A new study led by the University of Stirling is aiming to identify and analyse sounds associated with particular places in a bid to gain an insight into the impact of an environment on mood and memory.
People associate places – such as their home or workplace – with particular sounds, however, it is difficult for academics to investigate the link between the two due to the complexity of sound.
Existing strategies to explore sounds typically involve listening to long recordings, gathering information subjectively or using frequency analysis. However, computer scientists at Stirling, in partnership with academics from Aberdeen and Edinburgh Universities, have now developed a tool that uses feedback from large groups of people to identify sounds commonly associated with particular places.
Four sites across Stirling and Aberdeen – comprising each campus and both city centres – are the focus of the project. The sounds will be analysed to discover how they develop over time, sound collections reflecting each place will be produced and participants – who will hear sounds for the sites via a web page a few times over a three-month period – will have their mood tracked.
Academics believe their work around mood and memory could provide a valuable insight into supporting groups of people, such as those living with dementia.
Dr Alexander Brownlee, a Computing Science Research Fellow at Stirling, said: “Sound, memory and emotion are tightly interwoven, and often a person will associate a place with particular sounds.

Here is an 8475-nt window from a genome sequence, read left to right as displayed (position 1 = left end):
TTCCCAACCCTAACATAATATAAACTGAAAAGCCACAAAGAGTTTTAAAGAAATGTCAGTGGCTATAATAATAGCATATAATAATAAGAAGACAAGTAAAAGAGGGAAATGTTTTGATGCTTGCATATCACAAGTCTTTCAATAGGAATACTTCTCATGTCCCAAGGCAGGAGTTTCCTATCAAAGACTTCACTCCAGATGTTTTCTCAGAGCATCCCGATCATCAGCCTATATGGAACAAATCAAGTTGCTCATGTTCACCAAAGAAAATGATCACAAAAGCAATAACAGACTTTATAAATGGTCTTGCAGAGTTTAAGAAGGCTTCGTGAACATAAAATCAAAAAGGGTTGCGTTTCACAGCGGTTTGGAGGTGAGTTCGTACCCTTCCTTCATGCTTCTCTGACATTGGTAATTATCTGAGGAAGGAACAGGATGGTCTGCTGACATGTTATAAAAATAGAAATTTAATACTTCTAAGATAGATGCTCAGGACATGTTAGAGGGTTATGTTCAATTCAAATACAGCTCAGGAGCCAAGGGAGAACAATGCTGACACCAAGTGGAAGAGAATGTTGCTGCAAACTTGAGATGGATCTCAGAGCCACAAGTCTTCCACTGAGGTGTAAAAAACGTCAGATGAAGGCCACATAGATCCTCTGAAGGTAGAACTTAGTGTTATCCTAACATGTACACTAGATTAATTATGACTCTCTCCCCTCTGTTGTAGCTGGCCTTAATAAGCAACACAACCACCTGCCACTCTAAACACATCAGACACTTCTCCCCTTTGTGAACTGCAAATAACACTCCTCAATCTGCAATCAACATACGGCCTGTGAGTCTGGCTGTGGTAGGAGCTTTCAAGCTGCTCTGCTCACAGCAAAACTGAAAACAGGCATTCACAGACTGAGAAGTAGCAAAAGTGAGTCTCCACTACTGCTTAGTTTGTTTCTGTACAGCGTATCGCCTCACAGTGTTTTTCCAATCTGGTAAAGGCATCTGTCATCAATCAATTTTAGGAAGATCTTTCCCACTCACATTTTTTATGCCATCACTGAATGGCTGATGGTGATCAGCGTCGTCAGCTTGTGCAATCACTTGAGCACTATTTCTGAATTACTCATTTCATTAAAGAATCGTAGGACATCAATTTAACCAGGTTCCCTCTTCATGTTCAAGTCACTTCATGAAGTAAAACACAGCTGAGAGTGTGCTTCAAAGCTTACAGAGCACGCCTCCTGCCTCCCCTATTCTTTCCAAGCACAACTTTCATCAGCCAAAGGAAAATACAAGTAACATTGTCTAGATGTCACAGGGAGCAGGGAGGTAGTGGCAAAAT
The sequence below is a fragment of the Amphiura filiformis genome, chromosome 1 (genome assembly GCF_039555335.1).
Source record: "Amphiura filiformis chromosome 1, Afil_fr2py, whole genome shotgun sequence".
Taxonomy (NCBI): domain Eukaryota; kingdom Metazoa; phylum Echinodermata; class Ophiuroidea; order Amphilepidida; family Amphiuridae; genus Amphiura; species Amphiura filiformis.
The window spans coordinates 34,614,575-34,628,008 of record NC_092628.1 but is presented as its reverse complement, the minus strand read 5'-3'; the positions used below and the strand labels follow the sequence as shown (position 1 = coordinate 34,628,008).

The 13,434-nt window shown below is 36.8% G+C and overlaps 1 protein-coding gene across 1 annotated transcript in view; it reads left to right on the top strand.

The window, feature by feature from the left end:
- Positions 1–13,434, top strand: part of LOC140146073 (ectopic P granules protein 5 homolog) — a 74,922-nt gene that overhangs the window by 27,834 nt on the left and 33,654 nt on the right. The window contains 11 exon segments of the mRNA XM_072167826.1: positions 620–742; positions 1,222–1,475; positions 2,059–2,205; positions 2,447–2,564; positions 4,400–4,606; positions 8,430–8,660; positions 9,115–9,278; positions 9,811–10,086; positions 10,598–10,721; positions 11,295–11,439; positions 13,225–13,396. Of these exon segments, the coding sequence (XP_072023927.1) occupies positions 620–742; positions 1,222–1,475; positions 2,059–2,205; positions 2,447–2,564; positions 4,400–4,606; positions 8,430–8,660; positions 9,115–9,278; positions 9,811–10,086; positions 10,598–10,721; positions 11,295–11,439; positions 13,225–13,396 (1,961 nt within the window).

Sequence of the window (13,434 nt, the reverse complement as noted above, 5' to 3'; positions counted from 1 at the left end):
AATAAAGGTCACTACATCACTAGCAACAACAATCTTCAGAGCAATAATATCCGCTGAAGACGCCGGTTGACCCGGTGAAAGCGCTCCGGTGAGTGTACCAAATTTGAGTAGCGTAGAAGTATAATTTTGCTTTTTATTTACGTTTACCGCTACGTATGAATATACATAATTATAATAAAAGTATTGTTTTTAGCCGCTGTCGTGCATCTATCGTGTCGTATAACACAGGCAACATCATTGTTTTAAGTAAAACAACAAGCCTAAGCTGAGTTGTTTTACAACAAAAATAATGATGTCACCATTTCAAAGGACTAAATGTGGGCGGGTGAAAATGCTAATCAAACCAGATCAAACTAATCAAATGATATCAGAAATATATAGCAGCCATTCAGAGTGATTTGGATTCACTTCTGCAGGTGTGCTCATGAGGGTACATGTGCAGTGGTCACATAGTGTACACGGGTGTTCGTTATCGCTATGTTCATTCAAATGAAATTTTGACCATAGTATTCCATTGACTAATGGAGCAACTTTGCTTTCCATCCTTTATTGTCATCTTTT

“Artists have tried to identify the identity of place through sound, but this is challenging because the sounds are too complex, and elicited sounds are inevitably biased by preconceptions of the artist.
“We are interested in exploring the relationships between sound and places for groups of people, so we’ve developed a tool that will use the feedback from many people to find sounds that are commonly associated with particular places.”
The team has already collected more than 16,000 sounds from the four areas and hope the next stage, involving public participation, will produce interesting results. Volunteers are asked to sign up here, listen to sounds and provide feedback. A computer programme using artificial intelligence techniques will analyse the responses and ultimately produce the sound collections.
The team also includes sound artist Dr Suk-Jun Kim, of the University of Aberdeen, neuroscientist Dr Szu-Han Wang and psychologist Dr Stella Chan, both of the University of Edinburgh.
The project is funded by a grant from Scottish Crucible / Royal Society of Edinburgh.